Netflix's Oscar campaign for Roma may be one of the most expensive in years

While there are still new movies that need to be marketed at the start of the new year studios are still very much focused on the year before, shelling out millions to advertise movies for the biggest prize of all: the Oscars. Parties are being thrown and Oscar members schmoozed, but word on the street is there's no other company spending on the festivities like Netflix, who in hopes of making ROMA their biggest Oscar player ever is apparently spending as much as $20 million on the campaign.

In reports from Fast Company and The New York Times, Netflix is apparently sparing no expense when it comes to making Oscar voters fall in love with the new film from Alfonso Cuaron. While the NYT story claims that Netflix could be spending anywhere between $10-20 million on the campaign, a source for FC says, “There’s no question its ROMA campaign is the most expensive since THE SOCIAL NETWORK, which has often been cited in the $25 million area.”

The campaign is far more lavish than most foreign language movies – let alone major, English contenders – get, with Netflix arranging for daily dinners and parties centered around the movie, some being hosted by major Hollywood figures, like Angelina Jolie. As well, Cuaron himself is being rolled out for the occasions, participating in Q&As and speaking with the voting members and industry figures, all to talk about his passion project. Add that on top of billboards featuring star Yalitza Aparicio’s face (in contention for a Best Actress nom), and gifts including $170 books about the movie; Oaxacan chocolates with a note signed by Aparicio; posters signed by Cuaron himself and much more.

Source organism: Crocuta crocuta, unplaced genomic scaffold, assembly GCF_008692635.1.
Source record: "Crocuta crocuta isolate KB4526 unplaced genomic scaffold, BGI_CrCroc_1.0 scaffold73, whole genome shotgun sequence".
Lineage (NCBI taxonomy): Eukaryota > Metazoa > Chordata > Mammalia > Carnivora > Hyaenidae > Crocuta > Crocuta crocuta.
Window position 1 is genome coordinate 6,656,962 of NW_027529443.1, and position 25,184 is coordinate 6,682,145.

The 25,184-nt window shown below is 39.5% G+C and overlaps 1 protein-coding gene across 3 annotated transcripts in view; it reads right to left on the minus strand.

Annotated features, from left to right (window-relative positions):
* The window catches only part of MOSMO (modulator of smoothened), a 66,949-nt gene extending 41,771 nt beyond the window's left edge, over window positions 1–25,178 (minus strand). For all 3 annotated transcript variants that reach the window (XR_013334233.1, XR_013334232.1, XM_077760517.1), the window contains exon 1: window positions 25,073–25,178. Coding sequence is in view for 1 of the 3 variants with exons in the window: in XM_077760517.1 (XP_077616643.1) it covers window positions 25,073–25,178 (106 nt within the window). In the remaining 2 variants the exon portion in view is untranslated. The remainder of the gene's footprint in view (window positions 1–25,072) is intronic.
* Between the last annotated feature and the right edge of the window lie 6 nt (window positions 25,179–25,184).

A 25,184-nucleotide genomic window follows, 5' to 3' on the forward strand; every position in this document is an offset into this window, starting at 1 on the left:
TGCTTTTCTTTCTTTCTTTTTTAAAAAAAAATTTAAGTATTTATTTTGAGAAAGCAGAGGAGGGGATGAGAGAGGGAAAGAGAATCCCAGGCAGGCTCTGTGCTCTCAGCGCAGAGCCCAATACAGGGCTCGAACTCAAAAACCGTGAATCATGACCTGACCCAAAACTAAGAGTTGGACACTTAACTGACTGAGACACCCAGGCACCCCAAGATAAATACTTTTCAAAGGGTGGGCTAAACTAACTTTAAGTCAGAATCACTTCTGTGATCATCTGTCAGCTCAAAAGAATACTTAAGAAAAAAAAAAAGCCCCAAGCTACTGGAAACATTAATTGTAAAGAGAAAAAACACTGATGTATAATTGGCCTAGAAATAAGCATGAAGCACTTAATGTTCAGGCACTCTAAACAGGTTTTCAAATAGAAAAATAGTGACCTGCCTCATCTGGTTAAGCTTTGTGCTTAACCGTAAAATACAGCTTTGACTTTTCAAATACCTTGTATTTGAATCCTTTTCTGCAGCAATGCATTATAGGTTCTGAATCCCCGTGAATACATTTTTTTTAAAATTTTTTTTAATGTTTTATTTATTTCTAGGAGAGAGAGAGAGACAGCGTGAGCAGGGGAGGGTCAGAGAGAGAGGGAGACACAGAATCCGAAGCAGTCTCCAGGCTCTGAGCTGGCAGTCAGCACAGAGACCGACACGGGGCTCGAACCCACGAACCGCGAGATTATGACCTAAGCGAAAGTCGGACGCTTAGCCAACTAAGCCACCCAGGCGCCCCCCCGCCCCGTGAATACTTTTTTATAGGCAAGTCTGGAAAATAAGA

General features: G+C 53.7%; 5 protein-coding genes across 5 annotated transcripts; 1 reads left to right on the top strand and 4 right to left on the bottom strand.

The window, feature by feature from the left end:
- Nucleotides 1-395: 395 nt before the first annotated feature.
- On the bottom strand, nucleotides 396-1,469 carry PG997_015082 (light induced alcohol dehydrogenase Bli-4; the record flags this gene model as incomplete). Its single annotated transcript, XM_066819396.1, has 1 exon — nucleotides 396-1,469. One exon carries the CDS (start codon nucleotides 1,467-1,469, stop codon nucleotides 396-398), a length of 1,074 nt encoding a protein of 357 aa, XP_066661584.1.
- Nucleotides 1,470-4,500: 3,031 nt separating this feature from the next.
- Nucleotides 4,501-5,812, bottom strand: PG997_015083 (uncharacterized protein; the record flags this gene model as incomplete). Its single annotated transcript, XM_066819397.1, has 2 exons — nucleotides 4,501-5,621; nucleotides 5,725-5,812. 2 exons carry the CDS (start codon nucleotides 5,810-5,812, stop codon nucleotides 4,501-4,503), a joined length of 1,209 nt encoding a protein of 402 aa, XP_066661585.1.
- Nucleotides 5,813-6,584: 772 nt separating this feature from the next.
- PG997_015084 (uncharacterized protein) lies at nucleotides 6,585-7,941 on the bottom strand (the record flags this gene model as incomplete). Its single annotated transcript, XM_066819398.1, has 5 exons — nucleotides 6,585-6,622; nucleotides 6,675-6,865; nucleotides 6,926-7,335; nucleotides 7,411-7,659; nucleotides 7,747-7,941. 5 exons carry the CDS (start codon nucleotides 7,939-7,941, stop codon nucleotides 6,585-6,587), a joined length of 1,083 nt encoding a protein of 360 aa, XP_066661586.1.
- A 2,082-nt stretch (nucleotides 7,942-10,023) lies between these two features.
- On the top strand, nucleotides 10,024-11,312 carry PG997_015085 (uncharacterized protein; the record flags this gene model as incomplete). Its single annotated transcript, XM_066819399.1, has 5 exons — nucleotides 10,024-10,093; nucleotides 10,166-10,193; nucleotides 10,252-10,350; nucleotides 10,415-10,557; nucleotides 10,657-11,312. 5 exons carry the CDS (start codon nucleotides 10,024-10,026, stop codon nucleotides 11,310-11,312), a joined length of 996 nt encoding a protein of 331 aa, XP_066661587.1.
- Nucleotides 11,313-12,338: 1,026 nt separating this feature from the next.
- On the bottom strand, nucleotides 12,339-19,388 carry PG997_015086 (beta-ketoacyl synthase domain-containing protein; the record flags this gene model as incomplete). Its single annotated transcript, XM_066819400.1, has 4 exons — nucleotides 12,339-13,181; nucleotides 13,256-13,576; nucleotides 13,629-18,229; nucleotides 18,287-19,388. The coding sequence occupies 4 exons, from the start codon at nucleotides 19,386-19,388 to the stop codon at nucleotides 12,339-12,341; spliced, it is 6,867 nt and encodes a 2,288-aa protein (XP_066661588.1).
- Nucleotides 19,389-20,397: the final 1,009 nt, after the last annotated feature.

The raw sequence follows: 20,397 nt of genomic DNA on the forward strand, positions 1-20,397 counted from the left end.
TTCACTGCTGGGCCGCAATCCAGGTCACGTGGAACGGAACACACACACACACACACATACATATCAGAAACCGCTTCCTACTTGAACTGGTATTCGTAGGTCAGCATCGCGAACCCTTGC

Netflix and its chief content officer Ted Sarandos are apparently gunning for that first Oscar after being snubbed in the past (MUDBOUND was nominated for – and lost – four trophies last year), seeing it as a firm validation of their content and place in the industry. “They’re the 800-pound gorilla,” says one source for FC. “It seems like they have unlimited resources.”

Netflix does have many things working for and against them in the race. For one, it's on a hot streak after picking up the most trophies and acclaim in a year when there’s no clear frontrunner, with movies like GREEN BOOK and BOHEMIAN RHAPSODY drawing ire for their Golden Globe wins, and movies like A STAR IS BORN and BLACK PANTHER being audience favorites. ROMA won a GG for Best Foreign Language Film (not eligible for Best Drama), and a Critics’ Choice for Best Picture recently, putting it ahead of the pack. However, there’s still a faction in the Academy who feel a vote for ROMA and Netflix is a vote for a future they don’t want, one where streaming overtakes theatrical distribution. Those voters may shun the movie no matter how much they may enjoy it. Did I mention there’s a hint of a political element to these awards?

Of course, throwing all this cash at the campaign will help by spreading awareness for the movie and helping it connect on a deeper level. Mix that in with the fact it's winning other prizes and that means the movie has a strong shot at winning the big prize for Best Picture, making it the first foreign film to do so. There's a lot going against it, but I've said in the past this is a weird year, and while one would think it could set things up for a crowd pleaser like BLACK PANTHER to win, maybe that fringe win will come in the form of ROMA - a black and white, non-English Netflix movie. It would be a first for several reasons, and this seems like a year for that. 



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